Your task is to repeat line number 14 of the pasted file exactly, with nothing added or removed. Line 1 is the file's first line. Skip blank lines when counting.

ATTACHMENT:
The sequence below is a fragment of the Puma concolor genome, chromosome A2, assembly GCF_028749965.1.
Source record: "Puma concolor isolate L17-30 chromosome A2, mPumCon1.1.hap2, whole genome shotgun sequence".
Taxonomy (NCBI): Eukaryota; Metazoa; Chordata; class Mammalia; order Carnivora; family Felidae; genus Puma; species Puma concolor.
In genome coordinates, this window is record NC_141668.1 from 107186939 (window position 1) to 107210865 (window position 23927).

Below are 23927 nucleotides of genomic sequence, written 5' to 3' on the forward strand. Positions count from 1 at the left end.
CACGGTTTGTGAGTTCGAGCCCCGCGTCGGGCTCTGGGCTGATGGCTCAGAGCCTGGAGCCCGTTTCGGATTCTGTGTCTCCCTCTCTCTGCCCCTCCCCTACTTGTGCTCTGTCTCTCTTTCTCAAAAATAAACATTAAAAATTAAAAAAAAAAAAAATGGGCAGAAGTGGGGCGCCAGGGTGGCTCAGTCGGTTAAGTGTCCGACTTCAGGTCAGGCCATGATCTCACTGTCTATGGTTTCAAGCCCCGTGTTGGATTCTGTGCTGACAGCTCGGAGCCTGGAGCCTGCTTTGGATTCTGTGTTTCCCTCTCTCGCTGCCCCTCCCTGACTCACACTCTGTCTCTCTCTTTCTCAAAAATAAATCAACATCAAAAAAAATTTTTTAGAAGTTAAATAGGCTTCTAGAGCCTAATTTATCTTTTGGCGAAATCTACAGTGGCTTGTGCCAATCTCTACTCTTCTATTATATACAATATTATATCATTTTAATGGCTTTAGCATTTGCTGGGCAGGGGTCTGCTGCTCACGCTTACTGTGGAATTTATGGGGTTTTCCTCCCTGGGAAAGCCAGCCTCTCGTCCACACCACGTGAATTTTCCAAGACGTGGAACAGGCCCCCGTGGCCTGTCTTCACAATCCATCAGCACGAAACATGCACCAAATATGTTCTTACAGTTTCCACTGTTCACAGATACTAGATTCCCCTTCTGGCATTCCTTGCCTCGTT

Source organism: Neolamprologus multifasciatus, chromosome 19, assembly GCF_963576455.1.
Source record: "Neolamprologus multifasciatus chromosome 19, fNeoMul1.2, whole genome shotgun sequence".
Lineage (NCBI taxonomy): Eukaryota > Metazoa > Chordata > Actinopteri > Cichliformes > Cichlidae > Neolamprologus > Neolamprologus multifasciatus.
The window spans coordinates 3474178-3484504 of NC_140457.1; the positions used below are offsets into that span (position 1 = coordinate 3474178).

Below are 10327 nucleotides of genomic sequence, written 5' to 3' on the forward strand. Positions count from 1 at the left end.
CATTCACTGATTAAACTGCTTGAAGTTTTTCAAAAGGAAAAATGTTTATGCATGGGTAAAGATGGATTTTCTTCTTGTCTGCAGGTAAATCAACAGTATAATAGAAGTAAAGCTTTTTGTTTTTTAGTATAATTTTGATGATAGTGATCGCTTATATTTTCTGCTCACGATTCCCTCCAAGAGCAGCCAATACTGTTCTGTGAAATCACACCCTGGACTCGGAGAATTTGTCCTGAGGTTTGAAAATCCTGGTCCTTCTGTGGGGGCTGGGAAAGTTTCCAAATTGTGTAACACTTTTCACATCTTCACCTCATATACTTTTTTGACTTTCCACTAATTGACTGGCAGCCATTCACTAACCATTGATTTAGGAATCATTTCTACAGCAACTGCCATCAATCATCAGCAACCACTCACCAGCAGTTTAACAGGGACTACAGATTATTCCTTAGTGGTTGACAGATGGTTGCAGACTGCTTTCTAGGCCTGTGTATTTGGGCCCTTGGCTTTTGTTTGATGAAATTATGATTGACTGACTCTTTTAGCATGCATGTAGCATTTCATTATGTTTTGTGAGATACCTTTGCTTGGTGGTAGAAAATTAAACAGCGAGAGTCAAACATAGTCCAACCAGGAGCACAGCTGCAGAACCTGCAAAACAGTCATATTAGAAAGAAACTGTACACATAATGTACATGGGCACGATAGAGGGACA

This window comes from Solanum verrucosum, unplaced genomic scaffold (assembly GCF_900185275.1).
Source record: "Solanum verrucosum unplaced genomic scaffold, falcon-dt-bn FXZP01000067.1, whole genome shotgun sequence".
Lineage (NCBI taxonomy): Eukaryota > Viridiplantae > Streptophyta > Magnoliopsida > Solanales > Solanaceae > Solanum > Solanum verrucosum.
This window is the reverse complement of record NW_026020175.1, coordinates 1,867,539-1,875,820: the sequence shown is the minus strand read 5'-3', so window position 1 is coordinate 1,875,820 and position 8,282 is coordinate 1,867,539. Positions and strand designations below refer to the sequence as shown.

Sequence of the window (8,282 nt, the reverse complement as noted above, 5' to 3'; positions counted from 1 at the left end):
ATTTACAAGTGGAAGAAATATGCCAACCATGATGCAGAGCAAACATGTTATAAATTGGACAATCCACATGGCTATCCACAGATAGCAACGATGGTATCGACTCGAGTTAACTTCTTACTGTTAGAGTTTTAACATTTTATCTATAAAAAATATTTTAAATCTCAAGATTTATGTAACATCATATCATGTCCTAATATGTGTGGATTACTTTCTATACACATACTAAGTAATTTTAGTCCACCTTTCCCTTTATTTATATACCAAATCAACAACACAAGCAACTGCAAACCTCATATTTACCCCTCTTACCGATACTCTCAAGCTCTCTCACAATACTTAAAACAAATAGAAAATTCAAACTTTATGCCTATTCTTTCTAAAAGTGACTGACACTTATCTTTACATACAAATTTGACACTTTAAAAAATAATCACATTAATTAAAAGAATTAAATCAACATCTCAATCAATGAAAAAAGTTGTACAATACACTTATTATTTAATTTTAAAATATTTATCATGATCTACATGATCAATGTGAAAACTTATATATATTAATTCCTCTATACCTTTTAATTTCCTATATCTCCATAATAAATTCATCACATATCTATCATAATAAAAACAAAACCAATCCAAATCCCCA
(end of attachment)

Source record: "Solanum verrucosum unplaced genomic scaffold, falcon-dt-bn FXZP01000067.1, whole genome shotgun sequence".